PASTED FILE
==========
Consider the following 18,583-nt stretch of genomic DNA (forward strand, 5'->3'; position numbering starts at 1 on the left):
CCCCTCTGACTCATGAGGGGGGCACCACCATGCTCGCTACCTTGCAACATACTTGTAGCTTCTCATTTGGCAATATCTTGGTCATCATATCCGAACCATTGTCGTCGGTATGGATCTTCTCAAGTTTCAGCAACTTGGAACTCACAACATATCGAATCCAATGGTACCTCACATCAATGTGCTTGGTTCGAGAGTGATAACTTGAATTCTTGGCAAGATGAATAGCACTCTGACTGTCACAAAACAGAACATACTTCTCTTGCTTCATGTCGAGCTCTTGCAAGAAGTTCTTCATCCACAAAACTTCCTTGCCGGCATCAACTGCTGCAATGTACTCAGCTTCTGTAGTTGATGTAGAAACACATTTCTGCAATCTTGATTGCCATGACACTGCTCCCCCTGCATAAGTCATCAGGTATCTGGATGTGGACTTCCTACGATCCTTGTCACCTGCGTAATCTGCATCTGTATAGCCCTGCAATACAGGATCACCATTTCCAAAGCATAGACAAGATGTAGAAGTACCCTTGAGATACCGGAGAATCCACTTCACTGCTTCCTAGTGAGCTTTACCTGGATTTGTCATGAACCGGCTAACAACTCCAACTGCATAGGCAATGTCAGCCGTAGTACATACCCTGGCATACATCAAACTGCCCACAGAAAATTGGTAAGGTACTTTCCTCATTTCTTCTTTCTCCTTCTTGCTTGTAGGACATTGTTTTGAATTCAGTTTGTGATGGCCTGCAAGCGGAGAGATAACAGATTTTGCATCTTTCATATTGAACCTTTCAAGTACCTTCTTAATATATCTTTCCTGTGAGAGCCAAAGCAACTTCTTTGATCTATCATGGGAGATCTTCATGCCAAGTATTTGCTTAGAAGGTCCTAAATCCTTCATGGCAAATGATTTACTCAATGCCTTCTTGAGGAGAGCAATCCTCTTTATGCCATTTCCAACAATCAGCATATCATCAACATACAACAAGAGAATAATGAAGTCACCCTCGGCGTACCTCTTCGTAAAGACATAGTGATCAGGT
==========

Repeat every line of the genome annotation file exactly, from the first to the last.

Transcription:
Consider the following 18,583-nt stretch of genomic DNA (forward strand, 5'->3'; position numbering starts at 1 on the left):
CCCCTCTGACTCATGAGGGGGGCACCACCATGCTCGCTACCTTGCAACATACTTGTAGCTTCTCATTTGGCAATATCTTGGTCATCATATCCGAACCATTGTCGTCGGTATGGATCTTCTCAAGTTTCAGCAACTTGGAACTCACAACATATCGAATCCAATGGTACCTCACATCAATGTGCTTGGTTCGAGAGTGATAACTTGAATTCTTGGCAAGATGAATAGCACTCTGACTGTCACAAAACAGAACATACTTCTCTTGCTTCATGTCGAGCTCTTGCAAGAAGTTCTTCATCCACAAAACTTCCTTGCCGGCATCAACTGCTGCAATGTACTCAGCTTCTGTAGTTGATGTAGAAACACATTTCTGCAATCTTGATTGCCATGACACTGCTCCCCCTGCATAAGTCATCAGGTATCTGGATGTGGACTTCCTACGATCCTTGTCACCTGCGTAATCTGCATCTGTATAGCCCTGCAATACAGGATCACCATTTCCAAAGCATAGACAAGATGTAGAAGTACCCTTGAGATACCGGAGAATCCACTTCACTGCTTCCTAGTGAGCTTTACCTGGATTTGTCATGAACCGGCTAACAACTCCAACTGCATAGGCAATGTCAGCCGTAGTACATACCCTGGCATACATCAAACTGCCCACAGAAAATTGGTAAGGTACTTTCCTCATTTCTTCTTTCTCCTTCTTGCTTGTAGGACATTGTTTTGAATTCAGTTTGTGATGGCCTGCAAGCGGAGAGATAACAGATTTTGCATCTTTCATATTGAACCTTTCAAGTACCTTCTTAATATATCTTTCCTGTGAGAGCCAAAGCAACTTCTTTGATCTATCATGGGAGATCTTCATGCCAAGTATTTGCTTAGAAGGTCCTAAATCCTTCATGGCAAATGATTTACTCAATGCCTTCTTGAGGAGAGCAATCCTCTTTATGCCATTTCCAACAATCAGCATATCATCAACATACAACAAGAGAATAATGAAGTCACCCTCGGCGTACCTCTTCGTAAAGACATAGTGATCAGGT